What Would You Do?
Switching gears, in Madeleine Albright’s recent book, “Memo to the President Elect,” she asks, “What is our republic’s rightful role? Should the United States be content to serve as a model for others or seek actively to spread freedom? Should our presidents be guided by narrow considerations of national self-interest or by our zeal to lift lives and solve global problems?” How much should the U.S. only be concerned with our economic interests and how much should we also be concerned about how our international relations affect human rights, fair trade, and other social questions? These are two seemingly opposite points of view and two valid questions.
Currently I’m asking questions related to these points: 1) We are a people that have the freedom to question our government. 2) Should our international policy towards other countries be solely our own economic self-interest or should it go beyond that? 3) What are the best ideas for international policy regarding Colombia?
Before I left for Colombia, people asked, “What exactly are you going to be doing in Colombia? Are you going to build something? Are you going to teach or do some sort of project?” In the United States I was used to hearing about poor people who needed assistance. I heard about starving children because of famine. I heard of Rotary International working to eradicate diseases. I led a youth group to help finish a building on a Native American Reservation. All over the world there are poor families—even in the U.S. What’s so unique about Colombia? Helping the social services needs of the poor is valid. However, the people here are able to provide social services, do their own building, and do work with their own people. My objective here was always meant to be different.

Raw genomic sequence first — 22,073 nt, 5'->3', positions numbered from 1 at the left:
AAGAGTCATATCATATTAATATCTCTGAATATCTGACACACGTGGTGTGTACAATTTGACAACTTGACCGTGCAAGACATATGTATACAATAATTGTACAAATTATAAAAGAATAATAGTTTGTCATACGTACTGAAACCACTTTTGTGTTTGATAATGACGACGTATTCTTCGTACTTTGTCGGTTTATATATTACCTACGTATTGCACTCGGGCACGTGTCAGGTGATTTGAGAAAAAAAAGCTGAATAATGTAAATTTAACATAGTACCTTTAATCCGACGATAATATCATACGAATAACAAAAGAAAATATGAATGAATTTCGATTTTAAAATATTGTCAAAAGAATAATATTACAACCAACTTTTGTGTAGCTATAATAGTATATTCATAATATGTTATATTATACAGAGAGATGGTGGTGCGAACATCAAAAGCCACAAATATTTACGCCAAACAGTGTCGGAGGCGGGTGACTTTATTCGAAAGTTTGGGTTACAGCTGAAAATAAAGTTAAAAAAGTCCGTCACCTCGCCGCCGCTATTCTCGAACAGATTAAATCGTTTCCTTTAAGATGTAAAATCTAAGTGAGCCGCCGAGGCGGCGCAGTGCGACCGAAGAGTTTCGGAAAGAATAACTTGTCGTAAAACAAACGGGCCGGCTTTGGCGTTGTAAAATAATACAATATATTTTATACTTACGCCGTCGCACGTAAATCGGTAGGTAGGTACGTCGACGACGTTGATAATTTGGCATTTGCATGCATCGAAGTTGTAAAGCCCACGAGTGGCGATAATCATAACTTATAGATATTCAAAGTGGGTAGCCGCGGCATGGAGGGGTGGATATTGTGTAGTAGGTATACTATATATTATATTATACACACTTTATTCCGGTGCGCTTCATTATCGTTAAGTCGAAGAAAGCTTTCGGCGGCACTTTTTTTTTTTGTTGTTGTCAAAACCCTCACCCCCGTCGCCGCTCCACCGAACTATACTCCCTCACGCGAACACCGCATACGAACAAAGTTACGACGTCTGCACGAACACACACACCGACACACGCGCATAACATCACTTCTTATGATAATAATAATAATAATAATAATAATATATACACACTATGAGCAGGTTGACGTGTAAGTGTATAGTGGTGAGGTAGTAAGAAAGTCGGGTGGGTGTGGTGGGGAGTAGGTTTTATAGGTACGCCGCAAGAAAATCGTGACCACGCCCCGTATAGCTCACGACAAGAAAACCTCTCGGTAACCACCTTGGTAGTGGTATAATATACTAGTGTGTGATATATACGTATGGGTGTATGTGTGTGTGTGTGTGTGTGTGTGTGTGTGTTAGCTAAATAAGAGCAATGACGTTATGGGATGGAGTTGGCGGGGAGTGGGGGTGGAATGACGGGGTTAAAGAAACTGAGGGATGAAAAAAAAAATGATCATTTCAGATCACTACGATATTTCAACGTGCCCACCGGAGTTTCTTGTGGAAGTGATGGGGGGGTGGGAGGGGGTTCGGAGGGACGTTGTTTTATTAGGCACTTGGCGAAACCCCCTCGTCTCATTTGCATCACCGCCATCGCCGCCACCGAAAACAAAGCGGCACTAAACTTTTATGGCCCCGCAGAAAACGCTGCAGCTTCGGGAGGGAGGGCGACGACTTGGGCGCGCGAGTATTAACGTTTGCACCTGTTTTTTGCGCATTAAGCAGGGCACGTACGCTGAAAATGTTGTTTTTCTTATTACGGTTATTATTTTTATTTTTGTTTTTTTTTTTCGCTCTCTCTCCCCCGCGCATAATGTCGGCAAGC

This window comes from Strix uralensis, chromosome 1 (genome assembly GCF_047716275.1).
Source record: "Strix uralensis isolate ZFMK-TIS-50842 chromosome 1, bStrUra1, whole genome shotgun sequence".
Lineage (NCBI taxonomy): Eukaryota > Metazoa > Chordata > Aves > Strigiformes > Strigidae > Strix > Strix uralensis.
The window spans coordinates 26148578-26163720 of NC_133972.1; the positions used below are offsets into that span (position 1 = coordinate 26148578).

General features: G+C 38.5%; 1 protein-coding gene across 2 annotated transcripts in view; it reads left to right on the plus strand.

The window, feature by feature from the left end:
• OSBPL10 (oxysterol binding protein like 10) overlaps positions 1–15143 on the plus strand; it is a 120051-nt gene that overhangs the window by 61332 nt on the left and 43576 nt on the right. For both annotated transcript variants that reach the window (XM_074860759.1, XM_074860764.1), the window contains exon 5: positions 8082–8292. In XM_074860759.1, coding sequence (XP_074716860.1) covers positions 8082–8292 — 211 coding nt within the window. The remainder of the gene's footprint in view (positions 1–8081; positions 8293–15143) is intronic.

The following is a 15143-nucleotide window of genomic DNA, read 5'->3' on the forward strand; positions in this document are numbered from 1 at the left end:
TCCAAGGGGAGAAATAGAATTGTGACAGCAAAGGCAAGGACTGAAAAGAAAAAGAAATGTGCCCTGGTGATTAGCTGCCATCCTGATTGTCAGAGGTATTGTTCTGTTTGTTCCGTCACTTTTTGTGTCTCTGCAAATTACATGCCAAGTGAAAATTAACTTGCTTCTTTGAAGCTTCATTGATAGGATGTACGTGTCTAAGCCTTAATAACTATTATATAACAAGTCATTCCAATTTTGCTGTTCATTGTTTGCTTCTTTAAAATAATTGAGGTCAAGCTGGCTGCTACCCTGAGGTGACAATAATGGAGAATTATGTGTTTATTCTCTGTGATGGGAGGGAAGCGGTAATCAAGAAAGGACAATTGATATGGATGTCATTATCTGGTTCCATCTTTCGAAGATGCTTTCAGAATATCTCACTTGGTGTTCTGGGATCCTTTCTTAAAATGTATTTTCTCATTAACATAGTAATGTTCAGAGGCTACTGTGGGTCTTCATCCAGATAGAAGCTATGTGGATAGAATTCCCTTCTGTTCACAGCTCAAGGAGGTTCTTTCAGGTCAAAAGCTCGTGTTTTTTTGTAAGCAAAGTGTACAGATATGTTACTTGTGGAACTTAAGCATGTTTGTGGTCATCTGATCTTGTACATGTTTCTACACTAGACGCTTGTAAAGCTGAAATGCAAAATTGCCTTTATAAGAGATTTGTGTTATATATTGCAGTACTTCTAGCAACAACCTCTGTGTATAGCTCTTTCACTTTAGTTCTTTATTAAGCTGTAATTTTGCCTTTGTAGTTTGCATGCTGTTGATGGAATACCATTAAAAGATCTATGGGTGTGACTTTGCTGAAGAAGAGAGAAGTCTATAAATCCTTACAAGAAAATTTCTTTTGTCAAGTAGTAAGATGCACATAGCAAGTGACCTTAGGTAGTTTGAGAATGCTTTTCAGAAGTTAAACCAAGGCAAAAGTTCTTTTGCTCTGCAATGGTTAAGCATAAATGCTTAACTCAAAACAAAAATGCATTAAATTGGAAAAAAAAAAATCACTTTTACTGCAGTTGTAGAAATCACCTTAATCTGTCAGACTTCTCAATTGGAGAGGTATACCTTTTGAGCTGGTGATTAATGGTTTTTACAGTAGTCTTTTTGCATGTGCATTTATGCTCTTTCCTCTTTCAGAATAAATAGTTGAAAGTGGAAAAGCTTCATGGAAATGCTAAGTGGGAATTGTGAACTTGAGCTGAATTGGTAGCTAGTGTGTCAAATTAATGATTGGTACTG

Deeper questions had been asked. Why are these people poor? Are they being treated fairly? Even more at stake are questions related to the right to disagree with one's government--the kinds of questions talked about and illustrated at the Freedom Museum. My work here is to accompany people who are standing up for the poor. This means I am spending time with them as they ask the tough questions related to the three points and questions I listed above.
I am befriending church workers, lawyers, and college student advocates to listen to their stories. They are asking their own questions. What is our organization's role in the conflict in Colombia? What is our social role? What is our civic duty? Should we question our leaders? Can we question the policy of our government? I confess I have taken this freedom for granted in the United States. This freedom was important to our founding fathers in the new democracy. They sacrificed to bring us that freedom. What if our lives were threatened because we questioned our government? What if we were in danger because we advocated for a change in the way our nation did things?
I have brought up some of these ideas in previous posts in different ways. Now I am bringing them up to set the stage for some ideas in my next blog(s). It would be great to get your feedback about the questions I'm asking. Go ahead. Post your comment at the end of this blog. I’m able to read each comment posted.
I'll end with how the Freedom Museum film ends. Just pretend there's some catchy music in the background, some captivating images on the screen (better yet, go to the museum and view the film yourself). Then the voiceover closes with questions like, “What would you do if your most basic freedoms were gone tomorrow? What would you do?”